Most of those tanks are designed and built for single use only and don't have the fatigue life to be safely refilled. I've seen more then a few disposable propane torch tanks that failed when people tried refilling them. Fortunately no one was injured.

  16. #36
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    Quote Originally Posted by Kilosierra View Post
    Most of those tanks are designed and built for single use only and don't have the fatigue life to be safely refilled. I've seen more then a few disposable propane torch tanks that failed when people tried refilling them. Fortunately no one was injured.
    "disposable propane torch tanks", these are the most fun 'plinking targets' for large bore revolvers.

  17. #37
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    Quote Originally Posted by Kilosierra View Post
    Most of those tanks are designed and built for single use only and don't have the fatigue life to be safely refilled. I've seen more then a few disposable propane torch tanks that failed when people tried refilling them. Fortunately no one was injured.
    How do they fail? I have refilled mine dozens of times ( back in the day) and the only thing that goes bad is the relief valve used for venting sometimes will not seal properly then I have to throw them out to pasture. Maybe I will see more than a few failures if I fill 1000s of them.

    We sell the refillable tanks now so I don't have to mess with the disposable ones any more. I like even better using the bulk adapter to connect to the #20 pound tank.
    Sent from my PC with a keyboard and camera on it with internet too.
    Melting Stuff is FUN!
    Shooting stuff is even funner

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  18. #38
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    I live in Northern Indiana Amish country and still buy "white gas" from the pump!

    Lucky me!
    Lets make America GREAT again!
    Go, Go, Go, Go, Go Donald Trump

    Keep your head on your shoulders
    Sit with your back to the wall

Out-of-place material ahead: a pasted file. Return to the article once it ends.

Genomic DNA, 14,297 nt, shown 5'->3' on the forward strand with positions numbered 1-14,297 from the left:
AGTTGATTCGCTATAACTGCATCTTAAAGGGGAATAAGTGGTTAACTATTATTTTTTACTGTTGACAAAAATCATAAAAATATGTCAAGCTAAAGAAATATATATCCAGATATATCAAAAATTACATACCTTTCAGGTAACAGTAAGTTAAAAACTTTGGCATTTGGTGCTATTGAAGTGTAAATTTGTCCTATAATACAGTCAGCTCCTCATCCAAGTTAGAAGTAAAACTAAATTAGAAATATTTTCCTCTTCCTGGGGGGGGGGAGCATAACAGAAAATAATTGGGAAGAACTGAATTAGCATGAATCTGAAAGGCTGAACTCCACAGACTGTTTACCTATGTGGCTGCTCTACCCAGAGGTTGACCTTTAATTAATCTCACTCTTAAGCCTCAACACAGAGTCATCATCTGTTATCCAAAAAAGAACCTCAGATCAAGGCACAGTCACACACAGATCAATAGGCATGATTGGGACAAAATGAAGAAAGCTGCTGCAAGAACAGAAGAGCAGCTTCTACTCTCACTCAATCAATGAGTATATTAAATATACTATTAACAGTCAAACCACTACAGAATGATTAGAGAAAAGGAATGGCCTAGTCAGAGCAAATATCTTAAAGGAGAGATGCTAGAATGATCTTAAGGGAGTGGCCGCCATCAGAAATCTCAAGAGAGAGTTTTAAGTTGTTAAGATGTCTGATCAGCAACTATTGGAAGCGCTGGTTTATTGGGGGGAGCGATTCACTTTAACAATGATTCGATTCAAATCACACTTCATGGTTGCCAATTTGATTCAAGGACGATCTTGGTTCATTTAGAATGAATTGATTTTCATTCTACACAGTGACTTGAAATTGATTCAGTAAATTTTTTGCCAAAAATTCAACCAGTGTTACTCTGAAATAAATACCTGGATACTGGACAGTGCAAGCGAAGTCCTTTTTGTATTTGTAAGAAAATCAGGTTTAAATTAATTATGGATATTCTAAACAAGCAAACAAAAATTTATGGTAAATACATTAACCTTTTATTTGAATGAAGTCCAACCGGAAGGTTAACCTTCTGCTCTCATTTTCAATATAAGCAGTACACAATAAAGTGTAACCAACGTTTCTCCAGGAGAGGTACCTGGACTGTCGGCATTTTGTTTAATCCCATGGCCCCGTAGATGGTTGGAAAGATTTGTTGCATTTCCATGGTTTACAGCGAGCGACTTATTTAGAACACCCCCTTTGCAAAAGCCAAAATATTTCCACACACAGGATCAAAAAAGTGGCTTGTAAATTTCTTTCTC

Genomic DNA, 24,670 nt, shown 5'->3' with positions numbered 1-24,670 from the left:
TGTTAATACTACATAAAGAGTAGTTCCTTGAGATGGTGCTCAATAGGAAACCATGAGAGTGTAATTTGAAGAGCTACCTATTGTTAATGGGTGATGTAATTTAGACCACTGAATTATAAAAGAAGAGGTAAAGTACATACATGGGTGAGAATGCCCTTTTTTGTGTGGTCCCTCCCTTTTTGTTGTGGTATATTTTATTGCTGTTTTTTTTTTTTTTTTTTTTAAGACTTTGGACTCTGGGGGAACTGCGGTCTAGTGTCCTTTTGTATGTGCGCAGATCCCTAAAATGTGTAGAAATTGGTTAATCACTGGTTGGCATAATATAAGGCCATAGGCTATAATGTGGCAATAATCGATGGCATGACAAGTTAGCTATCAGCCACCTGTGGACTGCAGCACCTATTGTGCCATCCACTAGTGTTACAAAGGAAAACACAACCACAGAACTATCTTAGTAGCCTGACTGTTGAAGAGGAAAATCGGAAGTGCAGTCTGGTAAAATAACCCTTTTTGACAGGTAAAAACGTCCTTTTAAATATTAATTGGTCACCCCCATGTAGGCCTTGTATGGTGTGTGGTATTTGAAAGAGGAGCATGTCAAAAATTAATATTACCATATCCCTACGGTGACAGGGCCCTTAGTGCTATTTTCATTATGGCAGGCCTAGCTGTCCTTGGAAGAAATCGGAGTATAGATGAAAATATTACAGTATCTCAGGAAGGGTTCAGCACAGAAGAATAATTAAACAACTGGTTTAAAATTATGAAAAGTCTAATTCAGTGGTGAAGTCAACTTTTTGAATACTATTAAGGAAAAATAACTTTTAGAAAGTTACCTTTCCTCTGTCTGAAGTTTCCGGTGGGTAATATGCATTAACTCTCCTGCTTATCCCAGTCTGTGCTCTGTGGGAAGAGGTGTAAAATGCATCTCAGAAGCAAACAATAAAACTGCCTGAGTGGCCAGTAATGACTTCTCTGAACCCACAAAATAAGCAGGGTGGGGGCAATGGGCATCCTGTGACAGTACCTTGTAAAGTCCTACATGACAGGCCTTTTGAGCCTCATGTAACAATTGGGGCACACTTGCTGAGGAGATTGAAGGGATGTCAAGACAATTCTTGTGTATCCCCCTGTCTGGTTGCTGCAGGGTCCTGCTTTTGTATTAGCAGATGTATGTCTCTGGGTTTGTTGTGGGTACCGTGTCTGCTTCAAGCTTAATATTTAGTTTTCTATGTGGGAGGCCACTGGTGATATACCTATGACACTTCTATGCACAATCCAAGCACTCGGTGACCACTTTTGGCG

Be ready to draw on a moments notice

  19. #39
    Quote Originally Posted by lwknight View Post
    How do they fail? I have refilled mine dozens of times ( back in the day) and the only thing that goes bad is the relief valve used for venting sometimes will not seal properly then I have to throw them out to pasture. Maybe I will see more than a few failures if I fill 1000s of them.

    We sell the refillable tanks now so I don't have to mess with the disposable ones any more. I like even better using the bulk adapter to connect to the #20 pound tank.
    Cracked down the side like these scuba tanks. https://www.scubaengineer.com/pictur...cylindersx.jpg

  20. #40
    Boolit Master
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    Quote Originally Posted by Kilosierra View Post
    Cracked down the side like these scuba tanks. https://www.scubaengineer.com/pictur...cylindersx.jpg
    Seriously? You are comparing low pressure thin wall tanks to high pressure scuba tanks. They are worlds apart on so many levels. Of course you will find fatigued scuba tanks if you work at a testing facility.
    First you were talking about disposable propane tanks then changed to a totally different genre. I want to see a picture is a fatigue cracked propane tank. And I don't mean something from a house fire or been shot with tannerite under it either.
    Sent from my PC with a keyboard and camera on it with internet too.
    Melting Stuff is FUN!
    Shooting stuff is even funner

    L W Knight

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BP Bronze Point IMR Improved Military Rifle PTD Pointed
BR Bench Rest M Magnum RN Round Nose
BT Boat Tail PL Power-Lokt SP Soft Point